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Are we ready for Bo Horvat to be bad?

Heck, not even bad: can Canucks fans handle a half-decent Horvat?
BoJack Horvatsman
BoJack Horvatsman

When it comes to Bo Horvat, it’s tough for Canucks fans to contain their excitement. Though Horvat will likely start on the third line, most fans are expecting a similar progression from last season, when he started as the fourth-line centre and took on more and more responsibility as the season progressed.

It’s easy to imagine Horvat continuing his upward trajectory and stepping into a second-line role, particularly with Brandon Sutter’s ability to hold down that spot in question. It’s almost too easy to imagine that, actually: what if Horvat fails to ascend into the top-six this season? What if he plateaus? What if, heaven forbid, he takes a step back?

Are Canucks fans prepared for Horvat to have a sophomore slump? Can our hearts handle that kind of disappointment? What if Horvat is bad this season?

Look, I’m not saying I believe Horvat will have a bad season, no more than I believe that Sbisa will have a good one. I’m just saying the possibility exists and it's wise to prepare yourself for the possibility.

The highest hope for Horvat in his rookie season was that he would make the team and be a useful contributor. The bar was particularly low partly because it had been so long since the Canucks had a teenager good enough to play in the NHL.

With expectations that low, it shouldn’t be a surprise that Horvat exceeded them. His season was far better than his 25 points in 68 games would indicate and, by the playoffs, Horvat was one of the Canucks’ best forwards, tying for the team lead with 4 points in 6 games.

Horvat grew in confidence throughout his rookie year, until he was thrilling fans with end-to-end rushes, undressing defencemen with his go-to toe-drag move, and setting up his linemates with seeing-eye passes.

This season, however, the expectations are much higher and with those heightened expectations comes more potential for disappointment. At one point, the idea that Horvat would ever be a second-line centre was considered wildly optimistic in some corners. Pegging him to be the second-line centre in his second season at 20-years-old is a big jump that comes with added pressure.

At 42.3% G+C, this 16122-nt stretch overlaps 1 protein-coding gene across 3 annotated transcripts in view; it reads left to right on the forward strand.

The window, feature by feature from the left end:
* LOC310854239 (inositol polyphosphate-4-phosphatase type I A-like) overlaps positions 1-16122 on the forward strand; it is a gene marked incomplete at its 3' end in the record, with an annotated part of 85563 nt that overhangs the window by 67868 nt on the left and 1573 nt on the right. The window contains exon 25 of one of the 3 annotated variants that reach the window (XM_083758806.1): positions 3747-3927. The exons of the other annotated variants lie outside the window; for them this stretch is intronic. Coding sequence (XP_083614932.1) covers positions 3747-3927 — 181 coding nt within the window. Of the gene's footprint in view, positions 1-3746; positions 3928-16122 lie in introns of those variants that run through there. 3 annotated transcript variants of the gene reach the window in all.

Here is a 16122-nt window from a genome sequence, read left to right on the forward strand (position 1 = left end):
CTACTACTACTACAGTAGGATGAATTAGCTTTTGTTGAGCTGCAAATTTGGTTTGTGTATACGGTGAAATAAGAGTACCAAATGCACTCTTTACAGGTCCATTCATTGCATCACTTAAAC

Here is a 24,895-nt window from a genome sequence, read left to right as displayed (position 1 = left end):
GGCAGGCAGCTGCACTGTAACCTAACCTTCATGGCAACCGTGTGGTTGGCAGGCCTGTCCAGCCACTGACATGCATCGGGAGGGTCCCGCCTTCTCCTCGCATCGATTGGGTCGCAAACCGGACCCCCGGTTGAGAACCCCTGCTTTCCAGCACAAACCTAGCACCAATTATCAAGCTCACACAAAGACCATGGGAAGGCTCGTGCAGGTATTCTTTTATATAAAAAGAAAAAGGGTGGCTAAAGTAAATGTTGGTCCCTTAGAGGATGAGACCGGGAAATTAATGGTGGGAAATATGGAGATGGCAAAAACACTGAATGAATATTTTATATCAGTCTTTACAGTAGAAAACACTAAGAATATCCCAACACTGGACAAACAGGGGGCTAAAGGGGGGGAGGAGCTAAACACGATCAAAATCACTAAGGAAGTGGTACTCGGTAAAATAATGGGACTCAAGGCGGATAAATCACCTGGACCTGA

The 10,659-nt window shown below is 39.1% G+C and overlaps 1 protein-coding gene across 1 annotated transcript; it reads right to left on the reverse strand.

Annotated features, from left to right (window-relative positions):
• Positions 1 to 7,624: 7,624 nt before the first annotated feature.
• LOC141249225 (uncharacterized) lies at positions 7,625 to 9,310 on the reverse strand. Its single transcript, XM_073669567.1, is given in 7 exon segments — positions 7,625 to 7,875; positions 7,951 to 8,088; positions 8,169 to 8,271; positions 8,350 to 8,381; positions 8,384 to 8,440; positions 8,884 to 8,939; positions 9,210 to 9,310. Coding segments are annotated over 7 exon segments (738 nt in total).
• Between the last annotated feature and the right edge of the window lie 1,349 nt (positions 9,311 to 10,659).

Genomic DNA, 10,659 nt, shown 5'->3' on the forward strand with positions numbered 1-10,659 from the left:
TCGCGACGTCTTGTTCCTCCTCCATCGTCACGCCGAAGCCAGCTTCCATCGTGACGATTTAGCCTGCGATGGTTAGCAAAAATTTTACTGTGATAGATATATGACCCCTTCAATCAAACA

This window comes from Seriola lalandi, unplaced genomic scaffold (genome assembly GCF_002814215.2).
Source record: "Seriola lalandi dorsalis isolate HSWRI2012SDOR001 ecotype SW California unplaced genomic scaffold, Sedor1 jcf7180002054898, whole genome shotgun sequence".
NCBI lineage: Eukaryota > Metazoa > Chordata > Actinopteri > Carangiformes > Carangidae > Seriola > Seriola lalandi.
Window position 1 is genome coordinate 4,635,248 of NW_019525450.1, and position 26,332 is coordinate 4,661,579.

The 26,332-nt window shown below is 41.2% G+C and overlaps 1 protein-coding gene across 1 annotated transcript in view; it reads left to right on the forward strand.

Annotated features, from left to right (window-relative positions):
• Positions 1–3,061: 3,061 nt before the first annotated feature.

Horvat specifically spoke about the sophomore slump during training camp:

I’ve heard about the sophomore slump and I’ve seen some guys have it, but for me you can’t really think about it. You have to play your game and if you think about it, your biggest downfall is going to be yourself.

This is all well and good. It will be great if he’s able to mentally handle the higher expectations. The problem is that only so much of it is under Horvat’s control.

Now that he’s not the fourth-line centre, Horvat will face more difficult competition. According to stats website Behind the Net, only two Canucks forwards faced weaker competition than Horvat last season: Derek Dorsett and Linden Vey. If he’s tasked with a shutdown role, he’ll have to regularly face the top-six forwards of the opposition, but even if he's just line-matched against other third lines, it will be a tougher test than last year.

Opposition coaches and players will also have more information about him when it comes to scouting. Video coaches will break down his shifts and isolate his tendencies, relaying them to the rest of the coaching staff and the players. Spaces that were open for him to maneuver in the past will suddenly disappear; his toe-drag move that he regularly relies on may suddenly become a predictable liability.

Additionally, Horvat posted a shooting percentage of 14% in his rookie year. While there are players able to sustain a shooting percentage that high, it’s more probable that it regresses closer to league average, which will tame his numbers a bit.

Hopefully these concerns don’t pan out and Horvat has a wonderful sophomore season. But if he doesn’t, don’t crucify him just yet.

For comparison’s sake, here are a few other two-way centres who didn’t see much progression in their sophomore years: Ryan O’Reilly followed up a 26-point rookie season with a 26-point sophomore season, albeit in fewer games. Ryan Kesler scored 23 points in 82 games; the following season, a brutal hip injury limited him to 48 games, in which he scored 16 points, about a 27-point pace over 82 games.

Then there’s Jordan Staal, who had 29 goals and 42 points in his rookie year, then just 28 points as a sophomore when his shooting percentage crashed down to 6.6%.

All this is to say that a disappointing season from Horvat doesn’t mean he’s a disappointment. It just means a player’s progression isn’t always a straight line.